Best places to visit in Nepal

Wondering what are the best places to visit in Nepal? The geography of Nepal is quite varied, which means so are Nepali places to visit. Furthermore, Nepal is home to eight of the Earth’s ten tallest mountains and the planet’s highest point, Mount Everest, making it a mountain-climbing Mecca. However, acrophobic need not fear, as there are numerous other places to visit in Nepal that do not require scaling a majestic Himalayan mountain.

Are you looking for spiritual enlightenment? If so, look no further than Kathmandu, the capital of Nepal which is surrounded by the soaring Himalayas, where you will find a plethora of sacred Buddhist and Hindu temples, including world-famous Pashupatinath Temple, a UNESCO World Heritage Site. Do you prefer nature and wildlife viewing? Head to Chitwan National Park, where you can see deer, freshwater dolphins, rhinos and even Bengal tires, or Sagarmatha National Park, home to Mount Everest, where you might spot a rare snow leopard.

For those who want to trek through Nepal but not have to climb 29,029-foot Mount Everest, take a much safer and easier hike through the Annapurna Region by tackling the Annapurna Circuit around Annapurna Mountain, aka “Apple Pie Circuit” because of the many tea houses along the route serve fried apple pie. But if you have come to Nepal to tackle some of the biggest mountains in the world, there’s Annapurna I, at 26,545 feet, Annapurna II, at 26,040 feet, and a few others, including the king of the mountains, Mount Everest.

Nepal by the Numbers

Relatively small Nepal is not only home to eight of the world’s highest peaks but 10 UNESCO World Heritage Sites, seven of which can be found in the Kathmandu Valley, including world-famous Kathmandu Durbar Square and the Boudha Stupa. Additionally, there are more than 1,200 Buddhist temples in the country and, due to Nepal once being a Hindu kingdom, hundreds of Hindu temples. You can also find 10 national parks and 20 protected areas in Nepal.

Pashupatinath Temple

Kathmandu Valley’s Pashupatinath is a Hindu temple complex, the largest in Nepal, that was built in the 5th century. It is located on the banks of the Bagmati River, which is considered holy by Hindus. Pashupatinath Temple is also one of the four most important religious sites in Asia for devotees of Shiva and one of the seven UNESCO World Heritage Sites of the Kathmandu Valley. It is considered a masterpiece of Hindu architecture, is a sacred pilgrimage for Hindus and one of the most important places to visit in Nepal, for both locals and visitors.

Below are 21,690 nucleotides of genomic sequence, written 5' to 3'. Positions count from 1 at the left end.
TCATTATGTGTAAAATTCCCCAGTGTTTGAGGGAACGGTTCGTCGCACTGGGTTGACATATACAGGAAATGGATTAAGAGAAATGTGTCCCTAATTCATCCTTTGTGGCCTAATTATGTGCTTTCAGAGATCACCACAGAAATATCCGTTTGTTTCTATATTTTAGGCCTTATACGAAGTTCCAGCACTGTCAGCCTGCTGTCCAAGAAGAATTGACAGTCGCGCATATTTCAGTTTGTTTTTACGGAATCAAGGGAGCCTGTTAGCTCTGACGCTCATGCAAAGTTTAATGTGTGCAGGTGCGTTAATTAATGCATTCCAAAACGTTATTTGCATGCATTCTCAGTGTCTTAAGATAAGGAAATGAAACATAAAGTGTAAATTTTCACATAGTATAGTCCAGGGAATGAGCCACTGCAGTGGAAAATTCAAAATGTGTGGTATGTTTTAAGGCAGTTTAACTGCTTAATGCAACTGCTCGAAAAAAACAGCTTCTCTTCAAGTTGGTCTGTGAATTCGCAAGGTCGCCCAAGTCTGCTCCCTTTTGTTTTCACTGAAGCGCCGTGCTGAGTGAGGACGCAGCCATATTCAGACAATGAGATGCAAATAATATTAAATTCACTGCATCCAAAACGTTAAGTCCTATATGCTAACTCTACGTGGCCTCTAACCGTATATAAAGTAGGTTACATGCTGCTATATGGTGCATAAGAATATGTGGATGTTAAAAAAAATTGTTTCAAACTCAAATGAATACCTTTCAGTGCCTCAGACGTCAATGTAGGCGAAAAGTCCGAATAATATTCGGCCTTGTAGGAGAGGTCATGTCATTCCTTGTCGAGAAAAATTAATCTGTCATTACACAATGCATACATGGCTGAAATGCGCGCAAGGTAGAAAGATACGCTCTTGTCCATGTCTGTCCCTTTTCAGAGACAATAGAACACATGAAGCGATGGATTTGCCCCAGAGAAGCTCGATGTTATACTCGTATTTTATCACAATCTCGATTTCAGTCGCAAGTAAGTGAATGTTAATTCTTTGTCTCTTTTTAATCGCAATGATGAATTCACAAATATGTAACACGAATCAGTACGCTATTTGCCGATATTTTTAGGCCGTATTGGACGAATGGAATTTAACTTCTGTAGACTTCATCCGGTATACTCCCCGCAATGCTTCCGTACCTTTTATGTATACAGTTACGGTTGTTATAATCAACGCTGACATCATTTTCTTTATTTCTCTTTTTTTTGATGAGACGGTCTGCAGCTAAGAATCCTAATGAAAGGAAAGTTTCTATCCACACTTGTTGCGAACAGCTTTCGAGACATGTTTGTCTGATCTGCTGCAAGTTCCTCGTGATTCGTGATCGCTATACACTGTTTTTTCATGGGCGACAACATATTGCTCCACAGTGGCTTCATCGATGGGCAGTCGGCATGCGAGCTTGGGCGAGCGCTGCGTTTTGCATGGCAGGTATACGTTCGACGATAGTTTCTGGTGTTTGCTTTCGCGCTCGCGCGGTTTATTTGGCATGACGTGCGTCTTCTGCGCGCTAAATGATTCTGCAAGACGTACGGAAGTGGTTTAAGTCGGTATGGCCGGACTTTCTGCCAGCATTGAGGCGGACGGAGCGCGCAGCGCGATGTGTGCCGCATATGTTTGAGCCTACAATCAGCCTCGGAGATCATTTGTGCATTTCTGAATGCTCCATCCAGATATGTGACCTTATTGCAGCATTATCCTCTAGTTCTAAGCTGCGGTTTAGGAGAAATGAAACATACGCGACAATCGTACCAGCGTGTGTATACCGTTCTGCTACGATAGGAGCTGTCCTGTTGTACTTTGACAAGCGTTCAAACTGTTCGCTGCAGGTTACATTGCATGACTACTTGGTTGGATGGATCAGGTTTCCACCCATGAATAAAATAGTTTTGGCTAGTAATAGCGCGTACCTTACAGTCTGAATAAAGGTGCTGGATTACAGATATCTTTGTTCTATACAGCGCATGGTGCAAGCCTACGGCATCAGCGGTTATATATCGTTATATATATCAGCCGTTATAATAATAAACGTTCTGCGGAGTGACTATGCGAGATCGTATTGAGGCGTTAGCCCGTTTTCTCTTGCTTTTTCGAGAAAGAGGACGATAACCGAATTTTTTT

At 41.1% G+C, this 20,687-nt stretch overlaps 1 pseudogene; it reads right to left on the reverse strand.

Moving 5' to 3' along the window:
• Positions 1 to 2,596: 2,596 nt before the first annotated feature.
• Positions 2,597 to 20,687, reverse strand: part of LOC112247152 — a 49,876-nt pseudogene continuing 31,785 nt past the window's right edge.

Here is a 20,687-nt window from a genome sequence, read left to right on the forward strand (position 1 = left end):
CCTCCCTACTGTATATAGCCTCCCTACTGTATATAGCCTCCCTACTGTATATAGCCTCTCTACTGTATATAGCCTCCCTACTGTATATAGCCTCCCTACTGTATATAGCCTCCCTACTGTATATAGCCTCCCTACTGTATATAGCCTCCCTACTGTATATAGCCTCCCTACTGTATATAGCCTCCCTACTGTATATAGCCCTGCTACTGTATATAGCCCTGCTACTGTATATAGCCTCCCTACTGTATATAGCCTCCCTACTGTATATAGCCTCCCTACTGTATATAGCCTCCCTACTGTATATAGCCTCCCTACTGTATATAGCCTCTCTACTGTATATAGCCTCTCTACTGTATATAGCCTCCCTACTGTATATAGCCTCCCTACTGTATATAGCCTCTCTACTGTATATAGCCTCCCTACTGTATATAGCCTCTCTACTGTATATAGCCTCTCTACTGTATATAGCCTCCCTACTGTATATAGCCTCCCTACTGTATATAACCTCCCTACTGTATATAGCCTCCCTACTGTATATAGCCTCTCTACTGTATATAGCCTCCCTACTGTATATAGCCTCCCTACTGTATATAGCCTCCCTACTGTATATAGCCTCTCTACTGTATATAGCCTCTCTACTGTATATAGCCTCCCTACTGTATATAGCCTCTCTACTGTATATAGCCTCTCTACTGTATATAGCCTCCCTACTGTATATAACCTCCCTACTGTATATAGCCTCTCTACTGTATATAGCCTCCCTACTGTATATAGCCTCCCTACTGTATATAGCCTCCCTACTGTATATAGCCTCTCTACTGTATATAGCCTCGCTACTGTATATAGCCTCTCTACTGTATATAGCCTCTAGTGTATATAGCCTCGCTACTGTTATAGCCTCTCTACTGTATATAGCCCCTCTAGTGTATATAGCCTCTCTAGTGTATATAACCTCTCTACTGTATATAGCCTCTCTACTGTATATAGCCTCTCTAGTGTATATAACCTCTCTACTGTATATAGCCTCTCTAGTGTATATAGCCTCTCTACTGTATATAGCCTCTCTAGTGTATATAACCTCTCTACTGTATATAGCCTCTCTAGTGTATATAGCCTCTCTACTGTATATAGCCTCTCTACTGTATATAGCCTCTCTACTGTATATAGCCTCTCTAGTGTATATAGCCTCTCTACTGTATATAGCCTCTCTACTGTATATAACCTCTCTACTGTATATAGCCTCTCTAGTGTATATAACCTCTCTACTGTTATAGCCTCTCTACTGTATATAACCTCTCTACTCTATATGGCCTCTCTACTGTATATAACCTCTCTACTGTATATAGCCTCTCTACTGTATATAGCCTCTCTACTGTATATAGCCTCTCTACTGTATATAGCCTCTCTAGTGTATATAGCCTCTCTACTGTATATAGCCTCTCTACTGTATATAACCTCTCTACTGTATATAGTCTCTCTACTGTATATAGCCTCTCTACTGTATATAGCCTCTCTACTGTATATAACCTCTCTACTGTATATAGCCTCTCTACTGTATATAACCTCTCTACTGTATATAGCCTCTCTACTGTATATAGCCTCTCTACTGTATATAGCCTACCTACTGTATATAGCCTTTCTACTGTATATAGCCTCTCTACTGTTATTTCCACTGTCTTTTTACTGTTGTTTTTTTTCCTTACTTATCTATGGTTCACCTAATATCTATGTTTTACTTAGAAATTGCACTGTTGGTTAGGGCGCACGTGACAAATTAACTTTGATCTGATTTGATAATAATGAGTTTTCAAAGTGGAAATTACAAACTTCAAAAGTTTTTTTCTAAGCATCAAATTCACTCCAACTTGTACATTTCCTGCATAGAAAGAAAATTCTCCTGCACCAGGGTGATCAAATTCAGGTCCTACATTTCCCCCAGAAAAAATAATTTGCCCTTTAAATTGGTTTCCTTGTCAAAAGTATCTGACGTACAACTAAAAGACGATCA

Maya Devi Temple

Do you want to balance Buddhism with Hinduism? Then find some zen at the Maya Devi Temple in Lumbini. Lumbini is not only home to one of the most famous Buddhist temples in the world, Maya Devi, but the birthplace of Siddhartha Gautama, who later became the Buddha. It is also another UNESCO World Heritage Site. Here you will find a sacred pool and garden, the World Peace Pagoda and the Ashoka Pillar, which depicts the exact birthplace of Buddha. This is perhaps the most sacred Buddhist site in the world.

Boudha Stupa

The Boudha Stupa is the most iconic structure in the Kathmandu area. Because it dominates the valley’s skyline, the Boudha Stupa can’t be missed. This UNESCO World Heritage Site is one of the biggest stupas on Earth. According to the Ancient History Encyclopedia, a stupa is considered to be the most important type of monument of Buddhism and has a distinctive semi-spherical shape. The Boudha Stupa was built in the 5th century and is a major pilgrimage site. It has been attracting devout Buddhists and visitors alike for centuries.

Chitwan National Park

Chitwan National Park is a nature-lover’s nirvana. It is Nepal’s first, and perhaps the most visited, national park. The 360-square-mile park, located in the country’s southern subtropical Inner Terai lowlands at the foot of the Himalayas, is another UNESCO World Heritage Site. Chitwan National Park is home to 68 species of mammals, 544 species of birds and 126 species of fish, and is revered as a refuge for the single-horned Asiatic rhinoceros, Bengal tiger and Gharial crocodile. Inside Chitwan National Park you will also find Valmiki Ashram, a sacred Hindu pilgrimage site.